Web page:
We must not let fear of the other make us forget that the United States was founded by the ‘other.’ Everyone who signed the original Declaration of Independence was the descendant of an immigrant. We were not perfect. The treatment of the Native Americans and slave ownership was not right. But the founders did their best with the information they had. The Constitution helped them make changes to reflect the society. Slavery ended, women got the right to vote.

With the death of Elie Wiesel, we must remember his words as he reminded us of the Shoah and our responsibility to keep another one from happening: “We must always take sides. Neutrality helps the oppressor, never the victim. Silence encourages the tormentor, never the tormented.”

And we must side with the victim. We are a country founded by people searching for religious freedom, searching for a place to live with freedoms and the rights to be as equal as anyone else.

This Fourth of July, we must not give in to fear and hatred. We must protect those fleeing from war. We must not become a bigoted, hateful country. We must remain the defender of the victim. That is the heritage I want to rejoice on this July Fourth.


Holding My Grandparent’s Naturalization Papers Overwhelms Me

23 May


imageI have a small leather case that is inscribed with the words Certificate of Citizenship.  Enclosed are my grandparents naturalization papers that change them from immigrants to citizens.

I hold the papers in my hands and I wonder what my grandparents were thinking. Here are the legal documents that made them naturalized citizens of the United States of America. They were no longer Polish citizens. They were free of the past, or were they?


One paper is 84 years old.   My Grandmother became an American in 1932. She was 27 years old. I know she had just returned from a trip to Europe to regain her health and see her family and my grandfather’s family. She took her two small children, my mother and my uncle, with her for six months in Poland. And then she came home, a changed woman with a mission. Get as many family members out of Europe as possible.   Grandma was smart. She saw the coming tide of Hitler and his anti-Semitism. What would she think now with the new rise of hatred and xenophobia throughout the world?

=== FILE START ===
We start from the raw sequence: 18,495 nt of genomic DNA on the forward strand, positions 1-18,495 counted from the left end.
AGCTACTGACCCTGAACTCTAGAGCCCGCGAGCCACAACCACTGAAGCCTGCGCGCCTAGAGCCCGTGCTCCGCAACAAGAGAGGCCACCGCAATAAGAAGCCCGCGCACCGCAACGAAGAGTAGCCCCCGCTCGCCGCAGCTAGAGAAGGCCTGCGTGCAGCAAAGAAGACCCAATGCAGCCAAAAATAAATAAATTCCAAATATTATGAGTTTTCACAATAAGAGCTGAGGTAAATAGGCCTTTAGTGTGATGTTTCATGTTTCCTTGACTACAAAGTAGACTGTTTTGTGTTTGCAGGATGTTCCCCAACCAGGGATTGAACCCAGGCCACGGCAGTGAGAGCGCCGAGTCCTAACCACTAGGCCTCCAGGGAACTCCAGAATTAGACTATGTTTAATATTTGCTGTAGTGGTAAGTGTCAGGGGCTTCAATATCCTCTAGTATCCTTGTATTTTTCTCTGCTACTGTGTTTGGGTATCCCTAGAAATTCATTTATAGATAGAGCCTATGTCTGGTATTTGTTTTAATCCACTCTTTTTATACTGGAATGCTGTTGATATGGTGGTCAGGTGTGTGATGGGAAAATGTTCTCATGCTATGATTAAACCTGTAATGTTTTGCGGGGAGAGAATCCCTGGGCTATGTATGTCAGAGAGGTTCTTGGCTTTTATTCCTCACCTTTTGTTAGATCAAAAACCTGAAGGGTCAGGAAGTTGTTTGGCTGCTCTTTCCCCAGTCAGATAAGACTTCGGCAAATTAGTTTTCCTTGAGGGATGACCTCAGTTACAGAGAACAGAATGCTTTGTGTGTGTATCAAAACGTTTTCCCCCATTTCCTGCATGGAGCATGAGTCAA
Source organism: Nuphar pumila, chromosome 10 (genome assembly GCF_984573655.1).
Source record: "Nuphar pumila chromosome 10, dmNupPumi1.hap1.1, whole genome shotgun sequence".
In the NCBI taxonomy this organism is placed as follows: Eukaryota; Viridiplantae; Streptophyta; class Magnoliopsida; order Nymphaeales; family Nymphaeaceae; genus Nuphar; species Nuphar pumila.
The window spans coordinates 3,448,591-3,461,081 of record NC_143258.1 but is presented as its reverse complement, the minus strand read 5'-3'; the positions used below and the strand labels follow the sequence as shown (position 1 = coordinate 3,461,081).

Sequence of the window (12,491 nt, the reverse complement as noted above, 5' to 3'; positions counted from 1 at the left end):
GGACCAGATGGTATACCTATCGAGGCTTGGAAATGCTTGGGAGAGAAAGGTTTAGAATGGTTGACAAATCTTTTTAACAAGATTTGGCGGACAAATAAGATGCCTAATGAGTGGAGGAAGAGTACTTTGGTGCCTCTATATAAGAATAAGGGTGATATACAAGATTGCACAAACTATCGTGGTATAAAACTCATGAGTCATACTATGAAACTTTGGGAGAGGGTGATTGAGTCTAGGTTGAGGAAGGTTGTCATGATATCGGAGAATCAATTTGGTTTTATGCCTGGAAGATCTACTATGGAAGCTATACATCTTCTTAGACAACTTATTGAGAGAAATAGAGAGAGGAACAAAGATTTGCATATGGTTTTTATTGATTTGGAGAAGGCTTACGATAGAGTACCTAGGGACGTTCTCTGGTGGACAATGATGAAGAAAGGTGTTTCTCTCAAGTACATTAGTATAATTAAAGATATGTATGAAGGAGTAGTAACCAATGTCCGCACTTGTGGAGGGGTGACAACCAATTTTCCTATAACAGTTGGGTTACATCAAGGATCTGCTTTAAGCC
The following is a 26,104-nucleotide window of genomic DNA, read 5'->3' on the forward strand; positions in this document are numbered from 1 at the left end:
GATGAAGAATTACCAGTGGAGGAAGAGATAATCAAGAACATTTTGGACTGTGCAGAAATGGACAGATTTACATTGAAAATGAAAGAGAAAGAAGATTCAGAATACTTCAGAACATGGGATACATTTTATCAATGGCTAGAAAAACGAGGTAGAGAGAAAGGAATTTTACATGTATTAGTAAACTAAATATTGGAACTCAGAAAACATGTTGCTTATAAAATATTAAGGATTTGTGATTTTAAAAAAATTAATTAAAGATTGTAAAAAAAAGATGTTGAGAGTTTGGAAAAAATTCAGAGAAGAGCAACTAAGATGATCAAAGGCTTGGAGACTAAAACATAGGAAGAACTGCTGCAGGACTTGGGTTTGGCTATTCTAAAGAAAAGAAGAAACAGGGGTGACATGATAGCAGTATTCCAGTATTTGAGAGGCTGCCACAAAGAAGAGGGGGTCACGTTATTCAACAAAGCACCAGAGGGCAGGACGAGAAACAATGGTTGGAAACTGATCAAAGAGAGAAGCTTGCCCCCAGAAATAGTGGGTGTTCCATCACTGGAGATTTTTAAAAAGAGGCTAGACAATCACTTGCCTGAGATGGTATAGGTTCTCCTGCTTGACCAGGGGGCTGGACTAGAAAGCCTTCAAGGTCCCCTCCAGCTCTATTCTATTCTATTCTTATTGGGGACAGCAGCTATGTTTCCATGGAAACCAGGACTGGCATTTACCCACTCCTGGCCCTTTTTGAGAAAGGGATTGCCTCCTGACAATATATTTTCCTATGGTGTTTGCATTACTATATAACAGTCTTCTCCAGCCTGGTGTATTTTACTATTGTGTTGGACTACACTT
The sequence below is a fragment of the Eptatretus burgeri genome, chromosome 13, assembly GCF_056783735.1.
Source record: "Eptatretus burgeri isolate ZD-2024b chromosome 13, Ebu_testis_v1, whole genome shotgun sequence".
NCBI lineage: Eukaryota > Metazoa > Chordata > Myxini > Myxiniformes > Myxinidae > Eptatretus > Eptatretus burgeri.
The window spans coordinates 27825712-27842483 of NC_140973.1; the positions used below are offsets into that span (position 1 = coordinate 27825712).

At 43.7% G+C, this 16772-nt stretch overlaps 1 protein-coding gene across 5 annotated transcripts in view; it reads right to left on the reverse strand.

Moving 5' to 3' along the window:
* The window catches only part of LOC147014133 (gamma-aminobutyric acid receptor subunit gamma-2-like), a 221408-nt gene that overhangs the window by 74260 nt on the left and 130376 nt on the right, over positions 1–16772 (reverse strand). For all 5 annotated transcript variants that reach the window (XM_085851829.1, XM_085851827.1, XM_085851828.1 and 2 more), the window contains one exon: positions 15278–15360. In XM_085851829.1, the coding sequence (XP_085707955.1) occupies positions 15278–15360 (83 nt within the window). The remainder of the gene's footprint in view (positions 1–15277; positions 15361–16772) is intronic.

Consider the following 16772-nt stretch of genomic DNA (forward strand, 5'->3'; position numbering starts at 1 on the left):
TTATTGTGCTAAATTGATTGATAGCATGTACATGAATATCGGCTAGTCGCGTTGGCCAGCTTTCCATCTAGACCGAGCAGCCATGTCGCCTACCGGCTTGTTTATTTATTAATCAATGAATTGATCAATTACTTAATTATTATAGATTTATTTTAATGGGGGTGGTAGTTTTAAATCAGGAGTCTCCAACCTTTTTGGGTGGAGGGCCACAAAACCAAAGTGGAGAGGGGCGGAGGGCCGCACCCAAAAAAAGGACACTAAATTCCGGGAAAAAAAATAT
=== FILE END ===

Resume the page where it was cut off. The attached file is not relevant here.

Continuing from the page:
The seal encompasses her photo. Her certificate has a small burn in it. The paper was folded when it happened. I can see my grandfather smoking a cigarette with an ash hanging off as it falls on the papers. I know my grandmother must have been furious. It looks like that type of burn to me. I am glad that my children have never seen a cigarette burn. When my father and grandfather smoked, papers often got singed.   But by the time my children were born, there were no more smokers in my family.

There on her paper is a space for Race. It says Hebrew. I wonder if she worried about that word on her papers? They were not yet putting yellow stars on Jews when she was in Europe. Even though she was worried, perhaps, being here made her feel safe enough. The good news is that 11 years later, when my grandfather became a citizen, there was no longer a space for Race. This item was removed from the naturalization papers. It makes me happy to see this change.


I wonder why Grandpa waited so long? He came to the USA in 1920. Did he originally think he would go back one day? Maybe. But the war probably changed his mind. He became a citizen in the midst of World War II — the war that destroyed his family. The war that murdered his parents and his siblings, his nieces and his nephews, his aunts and uncles, his cousins and his friends. Almost all perished. He did not yet officially know this in 1943. But perhaps he knew, since all letters stopped coming and there was no more contact with his family. It was not till after the war that he knew they had all died.